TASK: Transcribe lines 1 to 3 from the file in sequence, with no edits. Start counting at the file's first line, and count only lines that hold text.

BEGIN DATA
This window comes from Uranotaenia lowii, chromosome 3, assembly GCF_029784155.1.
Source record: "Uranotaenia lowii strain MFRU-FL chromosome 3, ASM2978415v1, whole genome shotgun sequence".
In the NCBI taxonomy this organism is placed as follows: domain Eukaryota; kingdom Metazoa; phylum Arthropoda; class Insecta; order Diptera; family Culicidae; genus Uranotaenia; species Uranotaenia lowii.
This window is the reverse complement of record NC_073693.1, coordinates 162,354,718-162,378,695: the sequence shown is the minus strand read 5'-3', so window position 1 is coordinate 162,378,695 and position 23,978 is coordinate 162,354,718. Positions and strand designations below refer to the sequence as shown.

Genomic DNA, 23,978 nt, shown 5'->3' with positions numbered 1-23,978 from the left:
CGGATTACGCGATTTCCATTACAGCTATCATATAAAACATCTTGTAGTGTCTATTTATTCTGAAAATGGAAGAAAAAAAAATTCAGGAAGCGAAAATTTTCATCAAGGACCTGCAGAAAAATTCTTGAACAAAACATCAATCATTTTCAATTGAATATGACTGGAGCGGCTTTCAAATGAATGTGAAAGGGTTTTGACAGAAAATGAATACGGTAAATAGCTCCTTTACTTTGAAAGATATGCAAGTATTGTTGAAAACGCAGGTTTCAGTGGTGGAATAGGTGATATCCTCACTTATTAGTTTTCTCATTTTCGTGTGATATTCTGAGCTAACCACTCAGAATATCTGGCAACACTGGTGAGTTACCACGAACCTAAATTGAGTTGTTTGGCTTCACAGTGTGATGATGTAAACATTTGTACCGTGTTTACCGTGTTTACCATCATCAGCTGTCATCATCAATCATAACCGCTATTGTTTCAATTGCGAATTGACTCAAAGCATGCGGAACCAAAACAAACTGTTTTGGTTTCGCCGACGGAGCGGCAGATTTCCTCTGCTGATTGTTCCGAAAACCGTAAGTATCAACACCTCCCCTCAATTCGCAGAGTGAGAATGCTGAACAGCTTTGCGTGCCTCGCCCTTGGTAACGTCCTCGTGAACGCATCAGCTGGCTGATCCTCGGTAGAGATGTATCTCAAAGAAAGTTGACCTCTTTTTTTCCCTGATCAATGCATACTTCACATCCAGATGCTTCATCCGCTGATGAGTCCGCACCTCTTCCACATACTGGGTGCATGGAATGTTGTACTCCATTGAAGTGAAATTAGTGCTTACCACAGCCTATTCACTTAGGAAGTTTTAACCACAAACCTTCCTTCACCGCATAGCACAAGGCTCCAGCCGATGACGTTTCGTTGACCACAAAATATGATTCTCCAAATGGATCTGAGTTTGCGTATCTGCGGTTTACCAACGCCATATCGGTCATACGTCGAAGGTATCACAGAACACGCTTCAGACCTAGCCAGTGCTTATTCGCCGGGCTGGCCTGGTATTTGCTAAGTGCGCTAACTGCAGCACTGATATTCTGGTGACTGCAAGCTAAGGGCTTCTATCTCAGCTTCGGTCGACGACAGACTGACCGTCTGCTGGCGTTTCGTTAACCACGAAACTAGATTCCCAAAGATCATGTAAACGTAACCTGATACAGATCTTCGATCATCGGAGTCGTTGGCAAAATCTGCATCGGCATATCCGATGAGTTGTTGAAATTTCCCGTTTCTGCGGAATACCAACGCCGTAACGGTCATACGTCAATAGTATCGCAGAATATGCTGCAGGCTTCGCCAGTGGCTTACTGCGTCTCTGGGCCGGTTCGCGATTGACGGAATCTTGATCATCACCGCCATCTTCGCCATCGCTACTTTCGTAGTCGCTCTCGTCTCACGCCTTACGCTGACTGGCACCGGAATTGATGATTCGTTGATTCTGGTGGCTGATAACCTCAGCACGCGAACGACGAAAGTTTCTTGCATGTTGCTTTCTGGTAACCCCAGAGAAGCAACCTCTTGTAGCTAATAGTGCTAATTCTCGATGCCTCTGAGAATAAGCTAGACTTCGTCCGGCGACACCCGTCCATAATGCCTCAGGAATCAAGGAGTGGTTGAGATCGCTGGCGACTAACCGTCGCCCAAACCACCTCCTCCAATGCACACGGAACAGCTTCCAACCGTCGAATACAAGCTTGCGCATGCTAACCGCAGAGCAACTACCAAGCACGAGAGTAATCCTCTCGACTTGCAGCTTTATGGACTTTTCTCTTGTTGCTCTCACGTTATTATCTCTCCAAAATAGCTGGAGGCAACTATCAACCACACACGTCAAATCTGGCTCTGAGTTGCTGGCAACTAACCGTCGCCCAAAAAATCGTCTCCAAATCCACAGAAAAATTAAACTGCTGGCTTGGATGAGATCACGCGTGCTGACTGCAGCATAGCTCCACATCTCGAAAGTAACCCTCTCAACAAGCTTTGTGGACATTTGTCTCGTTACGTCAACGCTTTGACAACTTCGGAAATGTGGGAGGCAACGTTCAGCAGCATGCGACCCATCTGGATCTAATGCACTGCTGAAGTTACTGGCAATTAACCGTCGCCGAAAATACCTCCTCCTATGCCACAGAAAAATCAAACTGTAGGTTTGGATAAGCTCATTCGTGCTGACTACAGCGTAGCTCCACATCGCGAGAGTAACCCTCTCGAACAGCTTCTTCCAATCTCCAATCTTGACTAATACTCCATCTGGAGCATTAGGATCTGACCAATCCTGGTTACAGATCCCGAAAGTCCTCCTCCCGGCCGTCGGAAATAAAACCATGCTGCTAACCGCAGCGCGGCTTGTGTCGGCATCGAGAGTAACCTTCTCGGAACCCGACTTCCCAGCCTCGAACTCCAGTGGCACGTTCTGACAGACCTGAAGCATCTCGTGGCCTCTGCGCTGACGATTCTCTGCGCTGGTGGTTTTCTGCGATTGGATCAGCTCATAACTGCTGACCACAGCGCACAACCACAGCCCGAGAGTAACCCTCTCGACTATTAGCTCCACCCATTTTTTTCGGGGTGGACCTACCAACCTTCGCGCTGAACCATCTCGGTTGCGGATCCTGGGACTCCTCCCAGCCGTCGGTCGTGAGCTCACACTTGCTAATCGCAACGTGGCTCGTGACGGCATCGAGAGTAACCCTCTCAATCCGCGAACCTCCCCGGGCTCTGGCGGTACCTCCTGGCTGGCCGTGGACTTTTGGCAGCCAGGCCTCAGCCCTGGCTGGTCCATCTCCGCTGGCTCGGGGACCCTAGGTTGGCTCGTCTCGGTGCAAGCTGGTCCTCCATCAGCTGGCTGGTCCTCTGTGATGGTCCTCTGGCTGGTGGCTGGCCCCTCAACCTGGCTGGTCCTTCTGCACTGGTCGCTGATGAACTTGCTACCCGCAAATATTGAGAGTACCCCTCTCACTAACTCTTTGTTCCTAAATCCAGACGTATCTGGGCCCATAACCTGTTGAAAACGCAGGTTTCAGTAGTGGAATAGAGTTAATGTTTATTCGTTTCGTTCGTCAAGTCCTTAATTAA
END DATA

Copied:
This window comes from Uranotaenia lowii, chromosome 3, assembly GCF_029784155.1.
Source record: "Uranotaenia lowii strain MFRU-FL chromosome 3, ASM2978415v1, whole genome shotgun sequence".
In the NCBI taxonomy this organism is placed as follows: domain Eukaryota; kingdom Metazoa; phylum Arthropoda; class Insecta; order Diptera; family Culicidae; genus Uranotaenia; species Uranotaenia lowii.